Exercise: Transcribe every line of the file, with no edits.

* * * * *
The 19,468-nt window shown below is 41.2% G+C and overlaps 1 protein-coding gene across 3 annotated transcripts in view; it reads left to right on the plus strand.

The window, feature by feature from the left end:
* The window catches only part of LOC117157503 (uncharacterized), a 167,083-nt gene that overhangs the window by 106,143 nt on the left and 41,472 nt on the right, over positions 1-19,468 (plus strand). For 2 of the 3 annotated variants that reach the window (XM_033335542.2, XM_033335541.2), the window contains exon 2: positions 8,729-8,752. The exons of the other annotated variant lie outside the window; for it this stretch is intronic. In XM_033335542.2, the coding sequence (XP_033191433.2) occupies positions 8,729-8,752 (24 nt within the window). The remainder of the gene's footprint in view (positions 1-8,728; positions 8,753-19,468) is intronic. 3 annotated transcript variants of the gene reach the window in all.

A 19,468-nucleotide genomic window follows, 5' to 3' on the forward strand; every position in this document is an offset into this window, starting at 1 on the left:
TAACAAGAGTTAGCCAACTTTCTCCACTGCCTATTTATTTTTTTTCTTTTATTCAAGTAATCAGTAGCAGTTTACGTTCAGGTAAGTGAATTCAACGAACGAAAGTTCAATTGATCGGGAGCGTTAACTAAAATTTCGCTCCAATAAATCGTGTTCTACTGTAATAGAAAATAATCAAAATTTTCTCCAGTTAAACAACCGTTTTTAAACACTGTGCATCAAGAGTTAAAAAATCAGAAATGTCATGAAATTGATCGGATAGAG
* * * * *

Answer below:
The 19,468-nt window shown below is 41.2% G+C and overlaps 1 protein-coding gene across 3 annotated transcripts in view; it reads left to right on the plus strand.

The window, feature by feature from the left end:
* The window catches only part of LOC117157503 (uncharacterized), a 167,083-nt gene that overhangs the window by 106,143 nt on the left and 41,472 nt on the right, over positions 1-19,468 (plus strand). For 2 of the 3 annotated variants that reach the window (XM_033335542.2, XM_033335541.2), the window contains exon 2: positions 8,729-8,752. The exons of the other annotated variant lie outside the window; for it this stretch is intronic. In XM_033335542.2, the coding sequence (XP_033191433.2) occupies positions 8,729-8,752 (24 nt within the window). The remainder of the gene's footprint in view (positions 1-8,728; positions 8,753-19,468) is intronic. 3 annotated transcript variants of the gene reach the window in all.

A 19,468-nucleotide genomic window follows, 5' to 3' on the forward strand; every position in this document is an offset into this window, starting at 1 on the left:
TAACAAGAGTTAGCCAACTTTCTCCACTGCCTATTTATTTTTTTTCTTTTATTCAAGTAATCAGTAGCAGTTTACGTTCAGGTAAGTGAATTCAACGAACGAAAGTTCAATTGATCGGGAGCGTTAACTAAAATTTCGCTCCAATAAATCGTGTTCTACTGTAATAGAAAATAATCAAAATTTTCTCCAGTTAAACAACCGTTTTTAAACACTGTGCATCAAGAGTTAAAAAATCAGAAATGTCATGAAATTGATCGGATAGAG